December 4, 2020
While many Clevelanders were hunkering down for winter’s first big storm of the season on December 1, Ursuline College nursing faculty member Dr. Caitlin Yeager was busy racking up two major career milestones. In one day, she successfully defended her PhD dissertation and was honored by the Ohio March of Dimes with its Nurse of the Year Award for Excellence as an Academic Educator of 0-5 years.
“Having both accolades on the same day is overwhelming, but I am full of gratitude. I was also very thankful that my power never went out,” Yeager said.
Of the March of Dimes recognition she said, “It was definitely an honor just to be nominated, but I felt extremely grateful for winning. I feel like a lot of my success is due to the opportunities to educate nurses in the Caribbean that were provided to me by the non-profit I work with, Giving Health To Kids. The opportunity to work with and provide education to nurses there and here in the U.S. is one of the joys of my career.”
Patricia A. Sharpnack, DNP, dean of Ursuline’s Breen School of Nursing and Health Professions, said, “We are honored to have Dr. Yeager be a part of our faculty and Ursuline team. Her creativity and her commitments to quality, competency, and student-centered learning are tremendous assets for our students. Her research sheds new light on the roles nurses can play in public health.”
Yeager, who serves as Ursuline’s Nursing Resource and Simulation Center Coordinator, has been working on her PhD thesis through Villanova University for more than five years. But her topic couldn’t be more timely – “The Role of Nurses in Surveillance of New and Emerging Infectious Disease to Enhance Global Health Security.”
“When I first started my research, I was fascinated with the Ebola Outbreak of 2014 and the lessons learned. This led me to discovering the Global Health Security Agenda, which was developed in 2014. However, I noticed that there were no plans to incorporate nurses into workforce development surrounding global health security, and there was very little literature about the topic, especially as it related to nursing. I wanted to look at how nurses provide surveillance of infectious disease, especially ones that are new or haven't been seen in a long time.”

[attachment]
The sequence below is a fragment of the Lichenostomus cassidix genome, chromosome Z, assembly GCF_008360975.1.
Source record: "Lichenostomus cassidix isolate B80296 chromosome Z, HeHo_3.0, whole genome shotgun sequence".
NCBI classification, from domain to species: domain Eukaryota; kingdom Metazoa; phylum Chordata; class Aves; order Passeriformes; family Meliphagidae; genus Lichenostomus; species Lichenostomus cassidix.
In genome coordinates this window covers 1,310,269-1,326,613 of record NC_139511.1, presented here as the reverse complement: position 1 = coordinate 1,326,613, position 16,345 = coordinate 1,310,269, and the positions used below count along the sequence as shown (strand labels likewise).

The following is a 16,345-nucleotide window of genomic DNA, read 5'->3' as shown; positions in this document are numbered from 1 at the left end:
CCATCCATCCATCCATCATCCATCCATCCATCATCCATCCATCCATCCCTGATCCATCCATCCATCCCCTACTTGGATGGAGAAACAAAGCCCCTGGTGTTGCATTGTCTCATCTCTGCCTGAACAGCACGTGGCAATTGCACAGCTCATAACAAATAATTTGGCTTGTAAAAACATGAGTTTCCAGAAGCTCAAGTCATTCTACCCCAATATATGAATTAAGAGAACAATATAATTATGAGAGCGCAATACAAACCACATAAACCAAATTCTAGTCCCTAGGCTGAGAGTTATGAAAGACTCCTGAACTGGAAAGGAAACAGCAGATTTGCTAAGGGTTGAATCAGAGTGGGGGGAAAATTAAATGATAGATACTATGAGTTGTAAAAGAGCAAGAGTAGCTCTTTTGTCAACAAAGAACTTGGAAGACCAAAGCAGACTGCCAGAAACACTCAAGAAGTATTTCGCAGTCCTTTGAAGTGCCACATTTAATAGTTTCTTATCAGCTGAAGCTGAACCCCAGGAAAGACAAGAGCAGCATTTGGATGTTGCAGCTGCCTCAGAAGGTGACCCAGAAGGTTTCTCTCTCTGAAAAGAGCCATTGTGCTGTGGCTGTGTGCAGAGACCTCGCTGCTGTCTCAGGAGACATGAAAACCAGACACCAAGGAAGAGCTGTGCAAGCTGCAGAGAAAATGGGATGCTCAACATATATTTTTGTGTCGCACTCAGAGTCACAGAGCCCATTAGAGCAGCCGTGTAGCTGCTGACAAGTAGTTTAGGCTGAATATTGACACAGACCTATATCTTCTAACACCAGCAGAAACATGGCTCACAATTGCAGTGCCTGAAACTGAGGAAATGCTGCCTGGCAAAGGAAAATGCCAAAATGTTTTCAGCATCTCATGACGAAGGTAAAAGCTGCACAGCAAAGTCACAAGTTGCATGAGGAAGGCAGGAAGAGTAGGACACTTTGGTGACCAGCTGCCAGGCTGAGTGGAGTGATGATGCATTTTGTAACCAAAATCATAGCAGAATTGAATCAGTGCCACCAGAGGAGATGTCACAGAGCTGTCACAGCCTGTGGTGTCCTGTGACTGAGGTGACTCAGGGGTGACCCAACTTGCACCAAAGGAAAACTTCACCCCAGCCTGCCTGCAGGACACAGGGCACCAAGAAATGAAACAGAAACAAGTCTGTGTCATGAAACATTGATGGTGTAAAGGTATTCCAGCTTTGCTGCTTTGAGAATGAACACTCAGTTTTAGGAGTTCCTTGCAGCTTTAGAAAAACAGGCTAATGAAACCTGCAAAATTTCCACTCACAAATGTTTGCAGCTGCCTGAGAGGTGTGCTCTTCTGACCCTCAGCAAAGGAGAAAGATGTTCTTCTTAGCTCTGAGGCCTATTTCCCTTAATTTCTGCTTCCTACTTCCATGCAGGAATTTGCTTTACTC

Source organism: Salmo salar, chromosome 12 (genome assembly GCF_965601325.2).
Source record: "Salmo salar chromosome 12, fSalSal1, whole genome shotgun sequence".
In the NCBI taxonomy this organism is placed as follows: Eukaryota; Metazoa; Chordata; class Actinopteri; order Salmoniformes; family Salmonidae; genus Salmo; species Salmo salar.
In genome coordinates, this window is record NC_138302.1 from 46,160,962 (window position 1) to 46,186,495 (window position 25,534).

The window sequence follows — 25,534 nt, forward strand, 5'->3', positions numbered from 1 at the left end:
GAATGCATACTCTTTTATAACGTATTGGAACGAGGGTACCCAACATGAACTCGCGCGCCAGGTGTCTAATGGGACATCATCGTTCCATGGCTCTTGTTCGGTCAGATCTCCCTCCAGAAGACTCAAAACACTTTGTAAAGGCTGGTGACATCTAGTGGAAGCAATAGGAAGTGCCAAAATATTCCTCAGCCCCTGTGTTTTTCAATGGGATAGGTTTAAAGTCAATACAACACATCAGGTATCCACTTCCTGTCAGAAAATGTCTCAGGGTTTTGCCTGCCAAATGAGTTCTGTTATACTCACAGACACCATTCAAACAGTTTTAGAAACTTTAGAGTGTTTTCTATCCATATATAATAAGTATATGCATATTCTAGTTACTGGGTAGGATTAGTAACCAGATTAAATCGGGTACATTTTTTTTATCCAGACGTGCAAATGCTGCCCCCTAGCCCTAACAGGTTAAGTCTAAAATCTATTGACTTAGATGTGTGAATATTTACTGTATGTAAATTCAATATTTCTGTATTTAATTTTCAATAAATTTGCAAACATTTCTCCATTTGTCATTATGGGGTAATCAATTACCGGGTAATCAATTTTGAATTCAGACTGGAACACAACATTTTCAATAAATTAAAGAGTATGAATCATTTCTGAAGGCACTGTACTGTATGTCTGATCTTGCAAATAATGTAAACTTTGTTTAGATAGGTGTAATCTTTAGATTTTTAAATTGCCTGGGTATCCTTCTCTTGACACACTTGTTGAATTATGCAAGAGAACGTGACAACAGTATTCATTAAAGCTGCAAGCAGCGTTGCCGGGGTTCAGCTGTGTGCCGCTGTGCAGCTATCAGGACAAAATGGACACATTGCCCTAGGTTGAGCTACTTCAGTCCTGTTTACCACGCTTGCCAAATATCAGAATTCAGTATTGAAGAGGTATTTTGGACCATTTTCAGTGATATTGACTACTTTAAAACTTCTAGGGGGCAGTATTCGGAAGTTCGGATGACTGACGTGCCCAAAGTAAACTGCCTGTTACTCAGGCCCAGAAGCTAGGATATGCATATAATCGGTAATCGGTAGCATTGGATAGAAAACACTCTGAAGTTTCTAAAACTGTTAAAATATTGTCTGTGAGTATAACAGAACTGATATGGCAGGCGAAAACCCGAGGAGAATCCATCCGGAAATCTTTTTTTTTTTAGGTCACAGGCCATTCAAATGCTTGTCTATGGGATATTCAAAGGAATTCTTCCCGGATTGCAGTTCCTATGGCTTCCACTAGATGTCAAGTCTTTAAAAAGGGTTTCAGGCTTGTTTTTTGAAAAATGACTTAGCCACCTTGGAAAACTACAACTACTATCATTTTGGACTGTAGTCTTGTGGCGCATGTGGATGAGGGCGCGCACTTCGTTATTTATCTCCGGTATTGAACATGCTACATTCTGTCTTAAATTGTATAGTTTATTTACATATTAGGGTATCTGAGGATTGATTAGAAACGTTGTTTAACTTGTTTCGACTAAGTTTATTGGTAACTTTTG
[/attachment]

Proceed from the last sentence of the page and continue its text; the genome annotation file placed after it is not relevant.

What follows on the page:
When she started the PHD program, she did not imagine that she would complete her research project in the middle of a pandemic.
“It is really important to me that nurses are represented in governments and organizations that are developing policies surrounding global health. We are the largest healthcare workforce in the world and the most trusted profession in the U.S., so nurses have so much wisdom to bring to the interdisciplinary team,” she said.”
Through her research, Yeager was able to find areas in which nursing practice and education can be strengthened related to surveillance and public health. She intends to use the findings from this study to advocate for the nursing profession.
In addition to teaching at Ursuline, Yearger works part time as a clinical RN at University Hospitals Rainbow Babies and Children's Hospital in the Neonatal Intensive Care Unit (NICU). She also serves as a representative on the unit's professional development council and as a Neonatal Resuscitation Program (NRP) instructor.
Three other Ursuline graduates recognized in the 2020 March of Dimes Nurse of the Year Program were Joshua Beacorn, a medical intensive care unit nurse for Cleveland Clinic, who received the Outstanding Graduate RN Award; K. Kelly Hancock, Chief Caregiver Officer for Cleveland Clinic health system, who was a finalist for the Leadership Award; and Jill Byrne, a surgical nurse at Cleveland Clinic who holds a patent for a cooling vest for she designed for surgeons.